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How to reassign the value of the variable on runtime?



-----Original Message-----
From: Python-list
[mailto:python-list-bounces+webmailgroups=gmail.com at python.org] On Behalf Of
Chris Angelico
Sent: Saturday, August 29, 2015 19:02
Cc: python-list at python.org
Subject: Re: How to reassign the value of the variable on runtime?

On Sun, Aug 30, 2015 at 1:46 AM, Ivan Evstegneev <webmailgroups at gmail.com>
wrote:
> It looks like, when the module is loaded (imported) for the first 
> time, all the functions that are defined within it and using a  global 
> varialbles as their defaults, they would keep the first value of this
globals.

That's correct. When you define a function, it snapshots the default values
for its arguments; if you say "engine=engine_object", Python will evaluate
the name "engine_object" at the time when the 'def'
statement is executed (which in this case is module load) and save that as
the default value for the argument "engine". Changing the value of
engine_object won't change that.

> So assumed you've already knew about this behavior and suggested to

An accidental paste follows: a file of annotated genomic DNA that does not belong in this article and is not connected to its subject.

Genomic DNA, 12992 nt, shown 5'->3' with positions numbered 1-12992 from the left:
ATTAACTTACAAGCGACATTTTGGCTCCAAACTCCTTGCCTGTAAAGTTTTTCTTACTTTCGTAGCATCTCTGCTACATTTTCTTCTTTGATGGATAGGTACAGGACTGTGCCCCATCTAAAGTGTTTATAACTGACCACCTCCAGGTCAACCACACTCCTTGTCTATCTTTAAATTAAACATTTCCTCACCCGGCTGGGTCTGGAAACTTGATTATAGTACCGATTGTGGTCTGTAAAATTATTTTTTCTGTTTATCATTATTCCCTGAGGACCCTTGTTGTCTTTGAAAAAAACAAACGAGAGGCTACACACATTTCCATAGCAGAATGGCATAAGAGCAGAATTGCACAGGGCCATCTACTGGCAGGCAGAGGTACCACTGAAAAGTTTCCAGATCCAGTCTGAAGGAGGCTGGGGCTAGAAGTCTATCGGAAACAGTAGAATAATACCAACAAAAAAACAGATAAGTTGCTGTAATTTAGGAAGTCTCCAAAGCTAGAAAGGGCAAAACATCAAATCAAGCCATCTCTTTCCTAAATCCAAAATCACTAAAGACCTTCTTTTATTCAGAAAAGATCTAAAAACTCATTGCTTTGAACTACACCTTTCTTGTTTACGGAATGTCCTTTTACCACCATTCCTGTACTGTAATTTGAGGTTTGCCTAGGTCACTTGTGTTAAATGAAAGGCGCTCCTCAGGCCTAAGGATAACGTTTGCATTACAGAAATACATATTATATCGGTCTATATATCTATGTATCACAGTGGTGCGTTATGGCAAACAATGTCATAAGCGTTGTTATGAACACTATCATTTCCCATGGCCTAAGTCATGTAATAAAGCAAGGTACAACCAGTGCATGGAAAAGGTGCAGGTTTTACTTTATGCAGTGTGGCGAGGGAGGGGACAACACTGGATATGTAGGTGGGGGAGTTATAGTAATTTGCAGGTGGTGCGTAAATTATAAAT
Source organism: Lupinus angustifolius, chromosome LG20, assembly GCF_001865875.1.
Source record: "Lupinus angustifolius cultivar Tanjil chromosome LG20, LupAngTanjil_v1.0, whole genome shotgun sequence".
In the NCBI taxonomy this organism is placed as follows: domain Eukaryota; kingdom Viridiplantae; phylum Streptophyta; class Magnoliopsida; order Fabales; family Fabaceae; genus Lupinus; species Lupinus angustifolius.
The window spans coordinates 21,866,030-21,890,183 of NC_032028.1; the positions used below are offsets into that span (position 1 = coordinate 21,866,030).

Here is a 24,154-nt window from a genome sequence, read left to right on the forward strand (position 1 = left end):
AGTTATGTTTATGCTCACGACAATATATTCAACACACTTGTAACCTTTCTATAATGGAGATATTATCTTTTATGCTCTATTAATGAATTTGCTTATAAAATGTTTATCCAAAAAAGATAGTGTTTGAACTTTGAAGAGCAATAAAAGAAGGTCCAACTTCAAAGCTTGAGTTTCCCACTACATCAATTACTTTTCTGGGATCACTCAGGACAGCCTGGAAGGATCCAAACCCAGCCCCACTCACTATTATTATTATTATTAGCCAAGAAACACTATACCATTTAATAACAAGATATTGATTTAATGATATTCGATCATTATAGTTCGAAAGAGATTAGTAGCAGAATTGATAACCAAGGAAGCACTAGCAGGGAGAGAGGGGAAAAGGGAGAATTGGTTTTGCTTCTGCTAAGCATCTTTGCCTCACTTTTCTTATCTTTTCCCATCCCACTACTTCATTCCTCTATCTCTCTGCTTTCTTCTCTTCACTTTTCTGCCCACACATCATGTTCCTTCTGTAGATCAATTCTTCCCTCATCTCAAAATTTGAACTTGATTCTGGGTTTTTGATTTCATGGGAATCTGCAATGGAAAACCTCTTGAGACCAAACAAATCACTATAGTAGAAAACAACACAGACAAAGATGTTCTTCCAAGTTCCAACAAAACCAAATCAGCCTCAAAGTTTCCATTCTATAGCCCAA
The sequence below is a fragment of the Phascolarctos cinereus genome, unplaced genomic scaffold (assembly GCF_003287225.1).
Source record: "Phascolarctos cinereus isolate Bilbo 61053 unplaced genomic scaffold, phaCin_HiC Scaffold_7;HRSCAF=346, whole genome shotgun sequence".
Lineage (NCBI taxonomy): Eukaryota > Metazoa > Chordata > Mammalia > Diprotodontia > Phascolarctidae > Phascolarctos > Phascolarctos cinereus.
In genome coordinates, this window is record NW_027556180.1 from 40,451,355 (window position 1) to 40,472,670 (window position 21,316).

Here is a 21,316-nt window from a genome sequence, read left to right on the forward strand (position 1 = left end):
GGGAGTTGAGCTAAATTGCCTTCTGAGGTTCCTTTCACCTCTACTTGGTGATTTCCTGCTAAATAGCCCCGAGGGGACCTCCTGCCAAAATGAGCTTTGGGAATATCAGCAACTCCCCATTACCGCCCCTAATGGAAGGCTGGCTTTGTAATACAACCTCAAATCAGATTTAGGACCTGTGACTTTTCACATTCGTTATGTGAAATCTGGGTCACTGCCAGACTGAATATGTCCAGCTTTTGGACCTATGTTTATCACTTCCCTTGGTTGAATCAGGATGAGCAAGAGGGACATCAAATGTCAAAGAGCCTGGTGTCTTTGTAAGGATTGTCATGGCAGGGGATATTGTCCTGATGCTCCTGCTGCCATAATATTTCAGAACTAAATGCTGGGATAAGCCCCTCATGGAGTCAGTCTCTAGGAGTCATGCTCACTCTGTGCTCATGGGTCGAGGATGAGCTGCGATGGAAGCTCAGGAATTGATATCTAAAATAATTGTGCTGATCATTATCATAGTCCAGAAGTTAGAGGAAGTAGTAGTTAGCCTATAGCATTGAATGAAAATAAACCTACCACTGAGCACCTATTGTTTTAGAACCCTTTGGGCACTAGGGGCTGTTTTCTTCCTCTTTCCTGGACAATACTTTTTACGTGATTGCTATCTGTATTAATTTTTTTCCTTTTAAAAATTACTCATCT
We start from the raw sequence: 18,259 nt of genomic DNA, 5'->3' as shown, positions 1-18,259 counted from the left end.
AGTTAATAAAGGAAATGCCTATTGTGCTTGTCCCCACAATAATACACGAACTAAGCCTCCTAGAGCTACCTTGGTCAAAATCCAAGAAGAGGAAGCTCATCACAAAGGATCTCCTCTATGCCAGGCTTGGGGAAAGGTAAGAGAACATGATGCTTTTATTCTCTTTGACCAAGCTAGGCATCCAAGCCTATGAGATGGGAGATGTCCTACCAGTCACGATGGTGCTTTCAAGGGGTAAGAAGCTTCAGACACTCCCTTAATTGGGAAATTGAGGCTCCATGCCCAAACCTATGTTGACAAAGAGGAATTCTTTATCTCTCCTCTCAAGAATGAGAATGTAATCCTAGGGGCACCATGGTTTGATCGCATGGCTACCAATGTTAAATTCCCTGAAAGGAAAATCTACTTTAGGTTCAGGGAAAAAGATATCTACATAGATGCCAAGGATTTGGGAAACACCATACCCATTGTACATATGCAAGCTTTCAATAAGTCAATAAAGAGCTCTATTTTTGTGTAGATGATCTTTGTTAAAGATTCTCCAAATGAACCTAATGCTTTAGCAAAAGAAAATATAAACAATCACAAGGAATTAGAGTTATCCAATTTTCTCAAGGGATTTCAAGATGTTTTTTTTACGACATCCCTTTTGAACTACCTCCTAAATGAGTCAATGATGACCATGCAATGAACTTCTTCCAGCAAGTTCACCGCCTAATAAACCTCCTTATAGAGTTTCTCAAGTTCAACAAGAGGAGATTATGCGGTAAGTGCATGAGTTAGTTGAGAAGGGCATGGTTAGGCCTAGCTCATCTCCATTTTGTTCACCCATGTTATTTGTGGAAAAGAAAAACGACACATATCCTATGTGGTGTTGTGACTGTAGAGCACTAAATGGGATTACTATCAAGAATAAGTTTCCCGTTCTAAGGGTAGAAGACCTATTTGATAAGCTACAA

> use "lazy links". Am I right?

Right. If you use "engine=None", then Python will evaluate the expression
"None", which (what a surprise!) means the special object None. There's only
one such object, and you'll never be replacing it.
Then, whenever the function is called, you say "hey, if this thing's None,
go and grab the one from the global"; and since that happens when the
function's _called_ rather than when it's _defined_, it uses the value of
engine_object at that time.

> Still what is the difference between the way proposed:
>
> ***************************************************
>>def current_data_export(engine=None, meta=None):
>>    if engine is None: engine = engine_object
>>   if meta is None: meta = meta_object
> ****************************************************
>
> and the direct use of these globals within the function?
> Like so:
>
> ******************************************************
> def current_data_export():
>         engine_object.some_method_used
>         meta_object.some_metheod_used
> ******************************************************
>
>  In both cases the engine and meta objects will be searched in 
> outerscope, what is the difference then?

Correct, both will be fetched from the outer scope. The difference is that
you can override them using the first form, by calling the function with
arguments:

current_data_export(some_other_engine, some_other_meta)

which you can't do if you use the globals directly. But both forms do use
the current values of the globals as at when the function is called.

ChrisA
--
https://mail.python.org/mailman/listinfo/python-list










Thanks a lot (really).


As for the globals?  Each function that need to modify the globals should
contain a "global bar" inside its body? 

Ivan.